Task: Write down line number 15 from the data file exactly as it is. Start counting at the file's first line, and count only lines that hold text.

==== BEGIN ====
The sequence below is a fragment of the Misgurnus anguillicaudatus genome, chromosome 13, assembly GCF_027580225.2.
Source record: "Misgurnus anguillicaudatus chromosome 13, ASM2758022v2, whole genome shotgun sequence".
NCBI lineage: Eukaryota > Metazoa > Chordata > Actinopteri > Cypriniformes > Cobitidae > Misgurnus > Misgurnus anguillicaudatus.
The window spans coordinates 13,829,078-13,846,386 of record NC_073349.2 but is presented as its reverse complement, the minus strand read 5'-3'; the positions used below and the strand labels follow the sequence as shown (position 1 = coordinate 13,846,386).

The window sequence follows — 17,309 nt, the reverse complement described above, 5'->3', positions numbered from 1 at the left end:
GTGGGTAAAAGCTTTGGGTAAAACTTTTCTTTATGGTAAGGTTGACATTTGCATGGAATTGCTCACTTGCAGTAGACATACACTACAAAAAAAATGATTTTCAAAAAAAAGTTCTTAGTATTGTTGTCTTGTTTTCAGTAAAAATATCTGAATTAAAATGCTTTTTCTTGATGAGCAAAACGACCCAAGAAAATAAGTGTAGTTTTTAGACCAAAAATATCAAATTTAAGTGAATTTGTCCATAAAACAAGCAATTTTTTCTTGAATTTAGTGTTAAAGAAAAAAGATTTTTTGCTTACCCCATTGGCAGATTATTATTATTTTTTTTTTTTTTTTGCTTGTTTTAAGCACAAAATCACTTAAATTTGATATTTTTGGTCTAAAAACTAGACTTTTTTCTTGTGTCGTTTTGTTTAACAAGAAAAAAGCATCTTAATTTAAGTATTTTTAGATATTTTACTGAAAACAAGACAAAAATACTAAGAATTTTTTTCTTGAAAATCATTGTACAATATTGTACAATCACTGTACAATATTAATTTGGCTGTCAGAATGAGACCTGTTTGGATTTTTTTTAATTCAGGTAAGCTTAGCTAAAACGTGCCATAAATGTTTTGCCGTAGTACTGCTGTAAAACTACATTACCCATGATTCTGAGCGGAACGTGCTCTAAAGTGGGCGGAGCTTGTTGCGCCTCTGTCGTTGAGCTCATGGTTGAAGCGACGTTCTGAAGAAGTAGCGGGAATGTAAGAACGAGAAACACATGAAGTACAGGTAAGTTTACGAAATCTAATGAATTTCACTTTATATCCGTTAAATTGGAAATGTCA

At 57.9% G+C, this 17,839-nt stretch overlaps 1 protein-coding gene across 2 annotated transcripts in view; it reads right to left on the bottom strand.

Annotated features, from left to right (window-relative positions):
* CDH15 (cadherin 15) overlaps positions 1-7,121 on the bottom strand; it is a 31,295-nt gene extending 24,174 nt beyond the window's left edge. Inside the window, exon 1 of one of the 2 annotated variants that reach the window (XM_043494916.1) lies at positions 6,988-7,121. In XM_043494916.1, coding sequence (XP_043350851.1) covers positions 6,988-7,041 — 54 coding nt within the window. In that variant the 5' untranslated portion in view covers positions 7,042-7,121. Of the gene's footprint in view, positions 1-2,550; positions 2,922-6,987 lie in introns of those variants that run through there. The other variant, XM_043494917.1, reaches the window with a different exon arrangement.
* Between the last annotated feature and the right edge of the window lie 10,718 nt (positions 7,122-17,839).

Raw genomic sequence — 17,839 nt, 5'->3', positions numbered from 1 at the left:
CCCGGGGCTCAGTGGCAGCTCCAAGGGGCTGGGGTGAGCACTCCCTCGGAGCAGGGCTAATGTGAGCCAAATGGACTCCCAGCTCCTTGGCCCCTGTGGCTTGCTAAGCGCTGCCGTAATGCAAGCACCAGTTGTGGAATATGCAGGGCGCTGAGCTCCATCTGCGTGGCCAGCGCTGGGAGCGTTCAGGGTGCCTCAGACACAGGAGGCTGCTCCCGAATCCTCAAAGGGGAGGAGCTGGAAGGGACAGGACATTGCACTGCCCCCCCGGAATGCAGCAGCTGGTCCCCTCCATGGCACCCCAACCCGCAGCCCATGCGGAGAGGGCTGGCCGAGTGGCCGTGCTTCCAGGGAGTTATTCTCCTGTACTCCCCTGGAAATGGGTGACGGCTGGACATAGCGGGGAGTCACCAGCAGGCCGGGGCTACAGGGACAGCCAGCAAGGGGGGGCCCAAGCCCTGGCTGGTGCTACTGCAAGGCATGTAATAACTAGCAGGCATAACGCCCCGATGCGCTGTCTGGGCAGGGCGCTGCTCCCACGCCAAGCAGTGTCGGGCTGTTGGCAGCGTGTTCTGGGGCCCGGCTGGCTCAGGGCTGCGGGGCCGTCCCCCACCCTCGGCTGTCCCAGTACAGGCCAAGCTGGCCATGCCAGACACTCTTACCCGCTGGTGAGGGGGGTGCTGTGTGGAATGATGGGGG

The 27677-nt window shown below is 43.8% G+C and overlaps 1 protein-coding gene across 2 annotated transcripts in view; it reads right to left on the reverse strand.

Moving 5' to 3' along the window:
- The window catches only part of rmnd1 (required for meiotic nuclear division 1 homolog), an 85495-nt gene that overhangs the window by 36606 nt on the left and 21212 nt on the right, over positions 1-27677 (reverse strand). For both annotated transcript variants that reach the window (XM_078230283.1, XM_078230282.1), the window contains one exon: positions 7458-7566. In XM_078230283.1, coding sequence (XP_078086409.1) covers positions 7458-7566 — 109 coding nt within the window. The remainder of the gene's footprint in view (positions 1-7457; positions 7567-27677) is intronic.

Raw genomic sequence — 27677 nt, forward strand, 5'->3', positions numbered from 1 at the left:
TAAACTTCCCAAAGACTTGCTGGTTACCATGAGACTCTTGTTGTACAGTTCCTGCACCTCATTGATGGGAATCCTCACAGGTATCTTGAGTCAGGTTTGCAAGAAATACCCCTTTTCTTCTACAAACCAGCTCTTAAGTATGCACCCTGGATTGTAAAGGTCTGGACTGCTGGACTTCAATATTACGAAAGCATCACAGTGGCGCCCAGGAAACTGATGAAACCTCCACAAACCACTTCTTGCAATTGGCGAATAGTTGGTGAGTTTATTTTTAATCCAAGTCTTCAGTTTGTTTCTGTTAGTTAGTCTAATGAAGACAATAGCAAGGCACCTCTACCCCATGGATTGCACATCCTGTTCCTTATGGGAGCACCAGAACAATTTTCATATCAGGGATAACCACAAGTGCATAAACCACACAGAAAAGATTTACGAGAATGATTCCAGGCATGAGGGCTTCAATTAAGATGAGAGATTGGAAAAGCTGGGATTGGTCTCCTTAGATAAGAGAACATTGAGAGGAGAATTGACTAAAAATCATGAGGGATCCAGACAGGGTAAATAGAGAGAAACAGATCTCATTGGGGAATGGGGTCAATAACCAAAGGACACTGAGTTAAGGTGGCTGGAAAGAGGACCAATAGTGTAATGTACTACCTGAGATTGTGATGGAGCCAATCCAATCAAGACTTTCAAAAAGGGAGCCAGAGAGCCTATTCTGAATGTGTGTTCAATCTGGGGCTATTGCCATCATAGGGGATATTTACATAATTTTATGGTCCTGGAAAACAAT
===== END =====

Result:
- The window catches only part of rmnd1 (required for meiotic nuclear division 1 homolog), an 85495-nt gene that overhangs the window by 36606 nt on the left and 21212 nt on the right, over positions 1-27677 (reverse strand). For both annotated transcript variants that reach the window (XM_078230283.1, XM_078230282.1), the window contains one exon: positions 7458-7566. In XM_078230283.1, coding sequence (XP_078086409.1) covers positions 7458-7566 — 109 coding nt within the window. The remainder of the gene's footprint in view (positions 1-7457; positions 7567-27677) is intronic.